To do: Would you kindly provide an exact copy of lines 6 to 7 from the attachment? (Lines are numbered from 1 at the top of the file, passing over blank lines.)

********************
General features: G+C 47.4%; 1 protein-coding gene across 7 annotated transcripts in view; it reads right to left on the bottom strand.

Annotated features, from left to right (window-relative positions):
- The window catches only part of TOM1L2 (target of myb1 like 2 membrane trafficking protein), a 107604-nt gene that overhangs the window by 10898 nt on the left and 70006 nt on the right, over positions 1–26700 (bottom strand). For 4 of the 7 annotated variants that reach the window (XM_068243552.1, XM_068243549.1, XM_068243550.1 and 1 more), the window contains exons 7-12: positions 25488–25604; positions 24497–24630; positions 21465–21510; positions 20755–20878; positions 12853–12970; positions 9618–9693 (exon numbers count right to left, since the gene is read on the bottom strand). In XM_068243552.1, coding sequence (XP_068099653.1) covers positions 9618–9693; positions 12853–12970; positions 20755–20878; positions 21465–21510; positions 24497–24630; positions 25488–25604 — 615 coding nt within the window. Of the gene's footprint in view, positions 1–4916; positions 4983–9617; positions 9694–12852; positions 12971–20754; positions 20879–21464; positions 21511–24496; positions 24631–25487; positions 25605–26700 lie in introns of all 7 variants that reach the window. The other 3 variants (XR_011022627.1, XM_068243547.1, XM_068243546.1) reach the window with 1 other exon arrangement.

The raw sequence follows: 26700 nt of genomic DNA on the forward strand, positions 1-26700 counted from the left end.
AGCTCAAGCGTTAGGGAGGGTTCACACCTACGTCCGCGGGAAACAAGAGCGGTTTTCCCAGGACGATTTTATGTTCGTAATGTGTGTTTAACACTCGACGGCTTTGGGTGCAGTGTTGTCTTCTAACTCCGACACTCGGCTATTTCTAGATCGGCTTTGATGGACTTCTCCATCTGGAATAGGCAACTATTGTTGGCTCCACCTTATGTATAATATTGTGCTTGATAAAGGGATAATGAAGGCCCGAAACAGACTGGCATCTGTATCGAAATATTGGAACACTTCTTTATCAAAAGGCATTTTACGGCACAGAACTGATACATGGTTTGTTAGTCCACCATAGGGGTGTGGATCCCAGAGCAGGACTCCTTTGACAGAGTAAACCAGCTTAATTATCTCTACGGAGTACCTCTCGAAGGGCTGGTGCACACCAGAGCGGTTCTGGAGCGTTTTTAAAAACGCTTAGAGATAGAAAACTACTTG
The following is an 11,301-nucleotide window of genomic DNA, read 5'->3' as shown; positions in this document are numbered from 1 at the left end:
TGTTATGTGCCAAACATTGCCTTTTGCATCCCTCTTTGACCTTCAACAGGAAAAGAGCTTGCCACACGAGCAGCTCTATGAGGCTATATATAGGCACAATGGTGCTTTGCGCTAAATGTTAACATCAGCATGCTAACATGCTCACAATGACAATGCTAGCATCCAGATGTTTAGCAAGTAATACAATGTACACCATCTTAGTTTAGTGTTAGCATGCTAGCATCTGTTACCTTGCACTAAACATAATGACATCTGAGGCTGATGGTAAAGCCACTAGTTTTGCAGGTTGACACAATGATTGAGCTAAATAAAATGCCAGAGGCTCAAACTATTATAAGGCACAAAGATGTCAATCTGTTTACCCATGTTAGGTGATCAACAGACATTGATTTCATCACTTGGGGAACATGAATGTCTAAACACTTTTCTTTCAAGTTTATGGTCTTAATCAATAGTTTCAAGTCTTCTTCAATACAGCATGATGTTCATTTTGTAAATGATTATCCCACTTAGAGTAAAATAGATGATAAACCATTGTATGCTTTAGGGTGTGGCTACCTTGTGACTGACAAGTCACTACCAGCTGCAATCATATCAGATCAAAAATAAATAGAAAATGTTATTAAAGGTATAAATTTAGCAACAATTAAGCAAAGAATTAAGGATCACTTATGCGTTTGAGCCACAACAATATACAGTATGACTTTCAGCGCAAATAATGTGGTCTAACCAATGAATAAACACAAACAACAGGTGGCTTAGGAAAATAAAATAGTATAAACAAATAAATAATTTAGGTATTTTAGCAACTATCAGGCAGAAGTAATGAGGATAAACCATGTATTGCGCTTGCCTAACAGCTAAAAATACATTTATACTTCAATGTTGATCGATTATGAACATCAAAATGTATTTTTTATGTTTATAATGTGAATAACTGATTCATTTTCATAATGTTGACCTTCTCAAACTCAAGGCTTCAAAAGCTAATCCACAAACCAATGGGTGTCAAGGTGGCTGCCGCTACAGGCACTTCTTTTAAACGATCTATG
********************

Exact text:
The following is an 11,301-nucleotide window of genomic DNA, read 5'->3' as shown; positions in this document are numbered from 1 at the left end:
TGTTATGTGCCAAACATTGCCTTTTGCATCCCTCTTTGACCTTCAACAGGAAAAGAGCTTGCCACACGAGCAGCTCTATGAGGCTATATATAGGCACAATGGTGCTTTGCGCTAAATGTTAACATCAGCATGCTAACATGCTCACAATGACAATGCTAGCATCCAGATGTTTAGCAAGTAATACAATGTACACCATCTTAGTTTAGTGTTAGCATGCTAGCATCTGTTACCTTGCACTAAACATAATGACATCTGAGGCTGATGGTAAAGCCACTAGTTTTGCAGGTTGACACAATGATTGAGCTAAATAAAATGCCAGAGGCTCAAACTATTATAAGGCACAAAGATGTCAATCTGTTTACCCATGTTAGGTGATCAACAGACATTGATTTCATCACTTGGGGAACATGAATGTCTAAACACTTTTCTTTCAAGTTTATGGTCTTAATCAATAGTTTCAAGTCTTCTTCAATACAGCATGATGTTCATTTTGTAAATGATTATCCCACTTAGAGTAAAATAGATGATAAACCATTGTATGCTTTAGGGTGTGGCTACCTTGTGACTGACAAGTCACTACCAGCTGCAATCATATCAGATCAAAAATAAATAGAAAATGTTATTAAAGGTATAAATTTAGCAACAATTAAGCAAAGAATTAAGGATCACTTATGCGTTTGAGCCACAACAATATACAGTATGACTTTCAGCGCAAATAATGTGGTCTAACCAATGAATAAACACAAACAACAGGTGGCTTAGGAAAATAAAATAGTATAAACAAATAAATAATTTAGGTATTTTAGCAACTATCAGGCAGAAGTAATGAGGATAAACCATGTATTGCGCTTGCCTAACAGCTAAAAATACATTTATACTTCAATGTTGATCGATTATGAACATCAAAATGTATTTTTTATGTTTATAATGTGAATAACTGATTCATTTTCATAATGTTGACCTTCTCAAACTCAAGGCTTCAAAAGCTAATCCACAAACCAATGGGTGTCAAGGTGGCTGCCGCTACAGGCACTTCTTTTAAACGATCTATG